Regardless of which view you support, Fernyhough’s idea of the fragmented self remains relevant. If inner speech spurs conscious thinking, then that sort of thinking is necessary to articulate ideas or action plans to yourself. If it merely reflects the functions of outer speech, it helps frame thoughts as meaningful units- just like with sentences. Either way, it helps bring clarity about matters.
Not everyone conducts inner speech
No need to feel down if you don’t conduct inner speech- it’s only natural, says a study
Another interesting aspect about inner speech is regarding the percentage of people who actually experience it.
By nature, it’s hard to perform research on inner speech. For one thing, it’s an extremely subjective experience which makes it hard to gauge it through the objective lens of science. Also, the sheer act of observation alters the way you carry out conversations with yourself.
But a significant study on the same was performed by Russell T Hurlburt- a psychology professor and team at the University of Nevada, Las Vegas. Their research turned up some surprising results.
Perhaps, the most surprising of all is that not everyone carries out inner speech. No, really. As per the researchers, some of the subjects who partook in the study never ever experienced inner speech. In fact, only a quarter of the subjects actually experienced it.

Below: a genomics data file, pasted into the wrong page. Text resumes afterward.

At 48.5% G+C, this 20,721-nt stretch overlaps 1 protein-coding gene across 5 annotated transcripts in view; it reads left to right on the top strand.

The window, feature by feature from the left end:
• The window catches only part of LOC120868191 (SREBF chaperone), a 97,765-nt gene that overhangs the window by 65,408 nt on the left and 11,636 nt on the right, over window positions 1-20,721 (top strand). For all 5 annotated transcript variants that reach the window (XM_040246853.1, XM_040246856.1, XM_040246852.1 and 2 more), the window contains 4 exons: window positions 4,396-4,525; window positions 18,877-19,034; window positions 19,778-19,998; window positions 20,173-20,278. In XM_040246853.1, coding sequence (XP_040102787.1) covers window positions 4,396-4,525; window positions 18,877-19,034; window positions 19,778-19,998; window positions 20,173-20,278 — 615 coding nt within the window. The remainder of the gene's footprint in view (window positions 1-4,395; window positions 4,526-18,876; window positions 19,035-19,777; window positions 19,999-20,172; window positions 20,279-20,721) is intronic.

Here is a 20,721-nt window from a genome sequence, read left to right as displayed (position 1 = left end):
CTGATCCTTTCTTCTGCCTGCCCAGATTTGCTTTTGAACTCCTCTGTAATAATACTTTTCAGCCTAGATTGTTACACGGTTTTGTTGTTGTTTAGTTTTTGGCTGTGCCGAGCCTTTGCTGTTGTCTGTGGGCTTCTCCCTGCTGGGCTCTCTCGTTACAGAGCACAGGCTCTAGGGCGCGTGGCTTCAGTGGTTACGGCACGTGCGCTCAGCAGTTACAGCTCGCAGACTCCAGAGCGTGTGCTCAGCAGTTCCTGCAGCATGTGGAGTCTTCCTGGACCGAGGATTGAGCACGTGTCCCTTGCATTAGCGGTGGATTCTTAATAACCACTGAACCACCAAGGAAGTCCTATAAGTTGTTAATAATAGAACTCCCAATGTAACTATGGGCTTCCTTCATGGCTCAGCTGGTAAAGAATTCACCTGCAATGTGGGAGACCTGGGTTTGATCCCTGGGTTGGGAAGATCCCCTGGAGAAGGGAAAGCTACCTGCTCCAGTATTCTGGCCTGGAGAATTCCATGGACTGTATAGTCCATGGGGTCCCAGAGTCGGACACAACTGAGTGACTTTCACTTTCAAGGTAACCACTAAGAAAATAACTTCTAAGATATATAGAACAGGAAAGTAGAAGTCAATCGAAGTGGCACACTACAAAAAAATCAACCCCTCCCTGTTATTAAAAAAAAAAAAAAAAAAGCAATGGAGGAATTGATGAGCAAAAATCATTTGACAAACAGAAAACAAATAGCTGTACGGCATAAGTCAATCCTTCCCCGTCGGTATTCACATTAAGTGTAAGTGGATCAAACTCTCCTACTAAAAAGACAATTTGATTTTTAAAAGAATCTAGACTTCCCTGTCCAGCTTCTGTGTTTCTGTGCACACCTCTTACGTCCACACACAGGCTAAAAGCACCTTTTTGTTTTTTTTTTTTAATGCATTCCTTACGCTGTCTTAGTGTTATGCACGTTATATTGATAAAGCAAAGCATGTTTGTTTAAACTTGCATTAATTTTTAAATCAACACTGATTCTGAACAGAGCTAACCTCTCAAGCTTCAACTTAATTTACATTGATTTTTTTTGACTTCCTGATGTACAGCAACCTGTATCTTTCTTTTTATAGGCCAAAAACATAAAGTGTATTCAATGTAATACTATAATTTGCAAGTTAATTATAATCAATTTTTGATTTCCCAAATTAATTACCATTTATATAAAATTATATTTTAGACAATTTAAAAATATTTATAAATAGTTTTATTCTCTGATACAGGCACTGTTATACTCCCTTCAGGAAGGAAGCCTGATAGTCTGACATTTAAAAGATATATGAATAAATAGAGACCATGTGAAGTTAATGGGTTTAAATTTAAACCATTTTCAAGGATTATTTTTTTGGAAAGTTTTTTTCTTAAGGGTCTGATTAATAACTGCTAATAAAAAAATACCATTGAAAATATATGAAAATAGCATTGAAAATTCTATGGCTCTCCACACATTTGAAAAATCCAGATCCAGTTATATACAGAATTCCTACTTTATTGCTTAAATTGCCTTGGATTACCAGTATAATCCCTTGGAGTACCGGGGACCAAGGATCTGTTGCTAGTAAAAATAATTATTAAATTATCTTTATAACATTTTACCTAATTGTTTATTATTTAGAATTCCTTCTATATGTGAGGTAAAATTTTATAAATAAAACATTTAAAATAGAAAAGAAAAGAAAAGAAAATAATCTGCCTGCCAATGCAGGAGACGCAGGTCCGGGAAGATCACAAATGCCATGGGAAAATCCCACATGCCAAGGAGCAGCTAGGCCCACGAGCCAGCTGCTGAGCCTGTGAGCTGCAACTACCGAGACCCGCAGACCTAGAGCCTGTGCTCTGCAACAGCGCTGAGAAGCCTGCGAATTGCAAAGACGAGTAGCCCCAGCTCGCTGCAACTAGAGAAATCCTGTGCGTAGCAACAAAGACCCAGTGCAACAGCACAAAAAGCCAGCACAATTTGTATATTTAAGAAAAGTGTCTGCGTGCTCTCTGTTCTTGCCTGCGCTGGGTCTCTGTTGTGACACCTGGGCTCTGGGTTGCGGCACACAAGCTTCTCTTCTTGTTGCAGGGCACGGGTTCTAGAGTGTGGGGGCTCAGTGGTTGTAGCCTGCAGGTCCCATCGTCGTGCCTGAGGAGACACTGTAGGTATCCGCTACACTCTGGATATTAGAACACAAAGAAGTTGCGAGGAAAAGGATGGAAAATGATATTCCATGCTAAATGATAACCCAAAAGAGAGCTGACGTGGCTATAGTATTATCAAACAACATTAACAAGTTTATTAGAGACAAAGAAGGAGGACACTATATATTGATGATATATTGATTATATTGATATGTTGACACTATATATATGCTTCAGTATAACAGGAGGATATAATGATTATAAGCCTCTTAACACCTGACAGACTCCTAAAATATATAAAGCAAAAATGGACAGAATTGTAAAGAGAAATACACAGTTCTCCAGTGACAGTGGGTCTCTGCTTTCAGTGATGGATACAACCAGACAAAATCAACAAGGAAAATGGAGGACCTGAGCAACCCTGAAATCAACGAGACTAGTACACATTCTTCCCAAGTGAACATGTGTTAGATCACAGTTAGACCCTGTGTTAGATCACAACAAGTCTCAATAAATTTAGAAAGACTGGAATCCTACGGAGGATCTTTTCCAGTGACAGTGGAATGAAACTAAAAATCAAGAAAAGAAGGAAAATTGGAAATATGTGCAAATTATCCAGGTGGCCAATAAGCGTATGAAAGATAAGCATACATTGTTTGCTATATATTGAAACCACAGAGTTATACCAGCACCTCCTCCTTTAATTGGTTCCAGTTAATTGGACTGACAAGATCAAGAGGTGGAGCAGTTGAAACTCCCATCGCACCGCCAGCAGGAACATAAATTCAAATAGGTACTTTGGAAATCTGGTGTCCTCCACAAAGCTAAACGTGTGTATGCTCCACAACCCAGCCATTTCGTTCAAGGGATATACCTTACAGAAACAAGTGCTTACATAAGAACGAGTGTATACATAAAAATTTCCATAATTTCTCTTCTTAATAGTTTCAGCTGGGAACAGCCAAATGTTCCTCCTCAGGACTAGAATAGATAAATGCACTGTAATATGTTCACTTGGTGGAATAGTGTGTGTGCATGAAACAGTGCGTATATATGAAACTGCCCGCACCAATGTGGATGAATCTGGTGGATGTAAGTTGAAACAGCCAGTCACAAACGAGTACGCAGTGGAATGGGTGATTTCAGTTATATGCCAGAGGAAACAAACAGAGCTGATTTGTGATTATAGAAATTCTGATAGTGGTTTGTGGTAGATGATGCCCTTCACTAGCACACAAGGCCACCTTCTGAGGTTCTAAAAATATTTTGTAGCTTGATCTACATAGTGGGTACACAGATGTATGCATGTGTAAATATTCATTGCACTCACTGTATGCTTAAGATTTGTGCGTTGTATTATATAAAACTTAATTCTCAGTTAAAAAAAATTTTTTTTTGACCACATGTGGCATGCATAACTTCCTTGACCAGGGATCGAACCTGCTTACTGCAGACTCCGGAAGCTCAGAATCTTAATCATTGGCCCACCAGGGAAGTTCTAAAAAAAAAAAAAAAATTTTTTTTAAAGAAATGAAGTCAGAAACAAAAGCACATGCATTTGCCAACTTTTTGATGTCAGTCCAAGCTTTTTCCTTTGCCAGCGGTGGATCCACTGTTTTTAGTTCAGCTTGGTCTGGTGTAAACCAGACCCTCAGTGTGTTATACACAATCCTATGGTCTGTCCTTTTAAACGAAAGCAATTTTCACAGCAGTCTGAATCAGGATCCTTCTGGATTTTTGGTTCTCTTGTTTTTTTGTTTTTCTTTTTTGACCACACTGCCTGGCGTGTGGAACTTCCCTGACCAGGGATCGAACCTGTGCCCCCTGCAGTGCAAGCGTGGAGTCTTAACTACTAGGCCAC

This particular research is not considered as conclusive by everyone though. There are opposing ideas. For instance, Bernard Baars- a Fellow in Theoretical Neurobiology affiliated with The Neurosciences Institute in La Jolla, California, and who is one of the world’s foremost researchers in the science of consciousness thinks that every person conducts inner speech every moment of their lives. He says there is evidence that inner speech happens even when you are asleep.
Such contending views aside, the idea of inner speech remains fascinating. Even more so the concept of it being a tool to merge the fragmented self.
H/T to writer, Susan Cain for referring Fernyhough’s book to us.